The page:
Monday, June 18, 2012

Ultra-Orthodox Jews also Established Agricultural Communities in the Holy Land -- Kfar Chassidim

The blacksmith of Kfar Chassidim and former
resident of a Polish shtetl.  (1935)
Many of the kibbutz and moshav agricultural communities established in Palestine in the early 1900s were based on socialist ideals.  A large number of the new settlers discarded the old religious traditions of their parents and ancestors.

The fields of Kfar Chassidim, (c. 1935)
 a community founded 10 years earlier











The ark in the synagogue


Exterior of the synagogue
But the Zionist enterprise and the promise to return to the "holy land" also inspired ultra-Orthodox Jews in Poland to establish a farming community in Israel's north called Kfar Chassidim, or "village of the devout."

Click on photos to enlarge.  Click on caption to see original photo

The blacksmith in his shop
The settlers, many followers of the Kuznetz chassidic dynasty of Poland, first organized in 1922 while still in Poland.  They purchased the land in Palestine and established Kfar Chassidim in 1924.  But the land was swampland, and the community was hard hit by malaria and a lack of agricultural training.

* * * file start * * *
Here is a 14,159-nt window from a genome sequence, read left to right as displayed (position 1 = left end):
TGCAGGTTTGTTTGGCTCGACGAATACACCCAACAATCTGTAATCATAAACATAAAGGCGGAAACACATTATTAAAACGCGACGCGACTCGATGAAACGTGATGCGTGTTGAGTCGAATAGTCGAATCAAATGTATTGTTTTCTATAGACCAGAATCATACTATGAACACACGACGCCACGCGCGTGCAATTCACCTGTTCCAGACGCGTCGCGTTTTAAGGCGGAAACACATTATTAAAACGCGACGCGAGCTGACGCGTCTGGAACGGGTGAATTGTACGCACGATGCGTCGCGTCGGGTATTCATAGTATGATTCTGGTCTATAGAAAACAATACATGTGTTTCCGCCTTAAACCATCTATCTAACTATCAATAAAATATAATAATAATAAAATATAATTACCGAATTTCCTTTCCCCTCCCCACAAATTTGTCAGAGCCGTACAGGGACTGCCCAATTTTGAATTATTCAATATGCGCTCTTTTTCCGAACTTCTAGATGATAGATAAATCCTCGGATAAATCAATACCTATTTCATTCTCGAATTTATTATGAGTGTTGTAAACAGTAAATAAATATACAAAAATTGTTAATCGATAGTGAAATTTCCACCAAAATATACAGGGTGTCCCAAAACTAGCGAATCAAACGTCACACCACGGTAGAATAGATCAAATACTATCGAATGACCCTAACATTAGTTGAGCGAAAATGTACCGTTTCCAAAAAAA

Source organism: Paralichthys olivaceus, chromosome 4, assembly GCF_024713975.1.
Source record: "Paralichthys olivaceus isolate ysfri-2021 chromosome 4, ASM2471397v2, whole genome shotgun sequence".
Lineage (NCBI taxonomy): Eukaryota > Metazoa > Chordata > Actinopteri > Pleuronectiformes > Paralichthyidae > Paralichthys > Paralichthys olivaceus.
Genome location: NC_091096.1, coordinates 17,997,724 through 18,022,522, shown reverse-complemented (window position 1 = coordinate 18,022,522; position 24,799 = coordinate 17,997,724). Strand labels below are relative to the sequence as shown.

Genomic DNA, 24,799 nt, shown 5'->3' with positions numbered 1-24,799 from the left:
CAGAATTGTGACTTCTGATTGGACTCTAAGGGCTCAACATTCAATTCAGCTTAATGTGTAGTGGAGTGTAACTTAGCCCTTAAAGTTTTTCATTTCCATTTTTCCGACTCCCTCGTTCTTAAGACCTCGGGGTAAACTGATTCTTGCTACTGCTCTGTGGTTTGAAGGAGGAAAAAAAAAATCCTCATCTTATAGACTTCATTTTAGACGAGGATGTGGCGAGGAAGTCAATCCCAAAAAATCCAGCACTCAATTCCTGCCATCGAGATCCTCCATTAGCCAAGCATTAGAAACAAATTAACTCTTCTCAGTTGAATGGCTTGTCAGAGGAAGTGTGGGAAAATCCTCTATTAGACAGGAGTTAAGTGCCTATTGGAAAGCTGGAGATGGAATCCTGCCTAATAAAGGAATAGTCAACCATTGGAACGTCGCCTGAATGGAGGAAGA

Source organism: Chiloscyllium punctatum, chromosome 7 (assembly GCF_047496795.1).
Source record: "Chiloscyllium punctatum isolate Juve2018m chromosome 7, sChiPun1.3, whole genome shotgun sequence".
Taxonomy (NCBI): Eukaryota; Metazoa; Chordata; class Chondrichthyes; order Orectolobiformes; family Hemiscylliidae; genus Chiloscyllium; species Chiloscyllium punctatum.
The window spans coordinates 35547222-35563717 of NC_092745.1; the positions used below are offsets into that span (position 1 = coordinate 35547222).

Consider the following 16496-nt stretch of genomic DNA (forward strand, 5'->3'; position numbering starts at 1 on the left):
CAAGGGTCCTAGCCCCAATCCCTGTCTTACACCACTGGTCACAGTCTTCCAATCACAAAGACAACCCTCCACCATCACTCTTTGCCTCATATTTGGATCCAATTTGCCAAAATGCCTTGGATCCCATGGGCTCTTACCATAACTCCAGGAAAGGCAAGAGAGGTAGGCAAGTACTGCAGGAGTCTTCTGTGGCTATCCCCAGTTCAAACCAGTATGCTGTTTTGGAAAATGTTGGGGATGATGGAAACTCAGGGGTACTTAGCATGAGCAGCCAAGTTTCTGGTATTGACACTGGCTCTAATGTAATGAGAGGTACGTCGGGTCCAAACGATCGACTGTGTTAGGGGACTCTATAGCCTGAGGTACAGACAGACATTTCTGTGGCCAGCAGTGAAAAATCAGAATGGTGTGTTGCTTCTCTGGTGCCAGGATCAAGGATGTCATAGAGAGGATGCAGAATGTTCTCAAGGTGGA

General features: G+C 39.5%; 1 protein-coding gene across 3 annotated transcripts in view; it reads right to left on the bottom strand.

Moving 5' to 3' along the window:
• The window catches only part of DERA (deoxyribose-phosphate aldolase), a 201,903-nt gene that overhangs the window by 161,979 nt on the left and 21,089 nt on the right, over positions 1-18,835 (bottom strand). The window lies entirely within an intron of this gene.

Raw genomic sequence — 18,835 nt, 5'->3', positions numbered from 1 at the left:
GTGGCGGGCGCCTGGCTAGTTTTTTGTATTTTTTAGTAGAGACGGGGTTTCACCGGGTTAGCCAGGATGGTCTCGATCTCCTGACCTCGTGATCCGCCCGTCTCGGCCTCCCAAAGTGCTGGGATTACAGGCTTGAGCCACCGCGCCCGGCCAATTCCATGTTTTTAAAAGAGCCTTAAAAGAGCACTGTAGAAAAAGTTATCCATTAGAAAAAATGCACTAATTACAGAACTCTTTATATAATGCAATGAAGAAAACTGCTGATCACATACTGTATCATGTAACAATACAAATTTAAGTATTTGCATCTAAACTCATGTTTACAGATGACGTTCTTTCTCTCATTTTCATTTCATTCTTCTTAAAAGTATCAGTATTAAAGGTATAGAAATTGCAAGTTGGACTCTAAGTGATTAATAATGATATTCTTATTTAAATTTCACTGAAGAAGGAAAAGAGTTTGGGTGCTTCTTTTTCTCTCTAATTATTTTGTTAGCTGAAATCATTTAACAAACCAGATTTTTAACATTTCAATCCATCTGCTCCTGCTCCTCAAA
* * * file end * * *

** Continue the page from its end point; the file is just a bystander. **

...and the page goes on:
The Jewish National Fund aided the community in drying the swamps, paid off their debts and sent agricultural experts to train the new farmers.

Today, the community has approximately 600 residents.

1 comment:

  1. It's hard to imagine these people building the kinds of industry without the advent of technology we have now. Imagine crafting furniture, tools and kit without indexers, instructions that are easily found from the web, and other architectural tools.

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